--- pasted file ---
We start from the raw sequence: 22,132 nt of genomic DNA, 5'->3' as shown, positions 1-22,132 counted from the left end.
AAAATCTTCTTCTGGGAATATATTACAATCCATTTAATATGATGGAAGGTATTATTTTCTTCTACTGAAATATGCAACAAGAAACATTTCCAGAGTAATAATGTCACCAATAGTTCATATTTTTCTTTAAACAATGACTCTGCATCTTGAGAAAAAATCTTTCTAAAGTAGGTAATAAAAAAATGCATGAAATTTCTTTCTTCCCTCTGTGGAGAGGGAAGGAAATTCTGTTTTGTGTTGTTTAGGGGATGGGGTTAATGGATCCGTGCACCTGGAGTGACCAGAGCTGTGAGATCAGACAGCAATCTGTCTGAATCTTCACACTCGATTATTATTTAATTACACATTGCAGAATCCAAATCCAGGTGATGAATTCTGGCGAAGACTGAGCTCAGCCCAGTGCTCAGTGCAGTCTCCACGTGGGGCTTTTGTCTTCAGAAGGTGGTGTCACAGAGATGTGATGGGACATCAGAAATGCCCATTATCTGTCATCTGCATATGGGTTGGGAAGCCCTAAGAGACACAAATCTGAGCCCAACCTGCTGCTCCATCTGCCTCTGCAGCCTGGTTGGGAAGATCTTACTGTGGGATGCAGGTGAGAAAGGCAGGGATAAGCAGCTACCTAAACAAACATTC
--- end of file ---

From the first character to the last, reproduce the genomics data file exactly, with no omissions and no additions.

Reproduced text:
We start from the raw sequence: 22,132 nt of genomic DNA, 5'->3' as shown, positions 1-22,132 counted from the left end.
AAAATCTTCTTCTGGGAATATATTACAATCCATTTAATATGATGGAAGGTATTATTTTCTTCTACTGAAATATGCAACAAGAAACATTTCCAGAGTAATAATGTCACCAATAGTTCATATTTTTCTTTAAACAATGACTCTGCATCTTGAGAAAAAATCTTTCTAAAGTAGGTAATAAAAAAATGCATGAAATTTCTTTCTTCCCTCTGTGGAGAGGGAAGGAAATTCTGTTTTGTGTTGTTTAGGGGATGGGGTTAATGGATCCGTGCACCTGGAGTGACCAGAGCTGTGAGATCAGACAGCAATCTGTCTGAATCTTCACACTCGATTATTATTTAATTACACATTGCAGAATCCAAATCCAGGTGATGAATTCTGGCGAAGACTGAGCTCAGCCCAGTGCTCAGTGCAGTCTCCACGTGGGGCTTTTGTCTTCAGAAGGTGGTGTCACAGAGATGTGATGGGACATCAGAAATGCCCATTATCTGTCATCTGCATATGGGTTGGGAAGCCCTAAGAGACACAAATCTGAGCCCAACCTGCTGCTCCATCTGCCTCTGCAGCCTGGTTGGGAAGATCTTACTGTGGGATGCAGGTGAGAAAGGCAGGGATAAGCAGCTACCTAAACAAACATTC